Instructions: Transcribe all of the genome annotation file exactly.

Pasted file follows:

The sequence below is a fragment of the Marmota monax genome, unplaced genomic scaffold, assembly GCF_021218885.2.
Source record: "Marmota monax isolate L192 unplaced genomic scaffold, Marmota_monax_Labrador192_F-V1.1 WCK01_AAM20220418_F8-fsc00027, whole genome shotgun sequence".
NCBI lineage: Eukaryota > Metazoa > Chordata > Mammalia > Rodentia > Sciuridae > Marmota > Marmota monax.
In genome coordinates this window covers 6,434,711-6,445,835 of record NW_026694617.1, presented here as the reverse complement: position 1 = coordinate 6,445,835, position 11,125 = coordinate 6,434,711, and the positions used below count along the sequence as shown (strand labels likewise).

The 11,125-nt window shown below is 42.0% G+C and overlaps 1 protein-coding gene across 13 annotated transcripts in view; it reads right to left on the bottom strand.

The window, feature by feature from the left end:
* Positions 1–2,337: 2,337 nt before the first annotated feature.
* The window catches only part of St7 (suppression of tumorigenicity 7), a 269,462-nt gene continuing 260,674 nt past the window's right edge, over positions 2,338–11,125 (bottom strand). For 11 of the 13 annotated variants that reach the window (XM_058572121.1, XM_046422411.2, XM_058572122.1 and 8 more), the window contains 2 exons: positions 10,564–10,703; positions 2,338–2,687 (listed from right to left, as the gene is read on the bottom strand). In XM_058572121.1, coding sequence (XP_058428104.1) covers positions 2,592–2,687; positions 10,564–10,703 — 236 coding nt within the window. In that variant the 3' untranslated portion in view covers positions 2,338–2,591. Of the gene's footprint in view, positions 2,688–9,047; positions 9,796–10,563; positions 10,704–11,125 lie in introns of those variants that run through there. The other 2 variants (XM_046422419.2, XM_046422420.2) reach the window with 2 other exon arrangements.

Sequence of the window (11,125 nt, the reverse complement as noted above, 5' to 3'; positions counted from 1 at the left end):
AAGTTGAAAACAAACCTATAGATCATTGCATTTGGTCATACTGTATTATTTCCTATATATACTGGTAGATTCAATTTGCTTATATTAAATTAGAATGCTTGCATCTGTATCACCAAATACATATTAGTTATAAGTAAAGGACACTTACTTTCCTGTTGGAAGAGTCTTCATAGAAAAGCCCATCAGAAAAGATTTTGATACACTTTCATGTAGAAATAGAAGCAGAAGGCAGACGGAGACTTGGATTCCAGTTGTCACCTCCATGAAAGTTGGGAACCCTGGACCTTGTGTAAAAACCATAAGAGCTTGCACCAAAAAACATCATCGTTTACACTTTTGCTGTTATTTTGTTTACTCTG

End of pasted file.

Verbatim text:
The sequence below is a fragment of the Marmota monax genome, unplaced genomic scaffold, assembly GCF_021218885.2.
Source record: "Marmota monax isolate L192 unplaced genomic scaffold, Marmota_monax_Labrador192_F-V1.1 WCK01_AAM20220418_F8-fsc00027, whole genome shotgun sequence".
NCBI lineage: Eukaryota > Metazoa > Chordata > Mammalia > Rodentia > Sciuridae > Marmota > Marmota monax.
In genome coordinates this window covers 6,434,711-6,445,835 of record NW_026694617.1, presented here as the reverse complement: position 1 = coordinate 6,445,835, position 11,125 = coordinate 6,434,711, and the positions used below count along the sequence as shown (strand labels likewise).

The 11,125-nt window shown below is 42.0% G+C and overlaps 1 protein-coding gene across 13 annotated transcripts in view; it reads right to left on the bottom strand.

The window, feature by feature from the left end:
* Positions 1–2,337: 2,337 nt before the first annotated feature.
* The window catches only part of St7 (suppression of tumorigenicity 7), a 269,462-nt gene continuing 260,674 nt past the window's right edge, over positions 2,338–11,125 (bottom strand). For 11 of the 13 annotated variants that reach the window (XM_058572121.1, XM_046422411.2, XM_058572122.1 and 8 more), the window contains 2 exons: positions 10,564–10,703; positions 2,338–2,687 (listed from right to left, as the gene is read on the bottom strand). In XM_058572121.1, coding sequence (XP_058428104.1) covers positions 2,592–2,687; positions 10,564–10,703 — 236 coding nt within the window. In that variant the 3' untranslated portion in view covers positions 2,338–2,591. Of the gene's footprint in view, positions 2,688–9,047; positions 9,796–10,563; positions 10,704–11,125 lie in introns of those variants that run through there. The other 2 variants (XM_046422419.2, XM_046422420.2) reach the window with 2 other exon arrangements.

Sequence of the window (11,125 nt, the reverse complement as noted above, 5' to 3'; positions counted from 1 at the left end):
AAGTTGAAAACAAACCTATAGATCATTGCATTTGGTCATACTGTATTATTTCCTATATATACTGGTAGATTCAATTTGCTTATATTAAATTAGAATGCTTGCATCTGTATCACCAAATACATATTAGTTATAAGTAAAGGACACTTACTTTCCTGTTGGAAGAGTCTTCATAGAAAAGCCCATCAGAAAAGATTTTGATACACTTTCATGTAGAAATAGAAGCAGAAGGCAGACGGAGACTTGGATTCCAGTTGTCACCTCCATGAAAGTTGGGAACCCTGGACCTTGTGTAAAAACCATAAGAGCTTGCACCAAAAAACATCATCGTTTACACTTTTGCTGTTATTTTGTTTACTCTG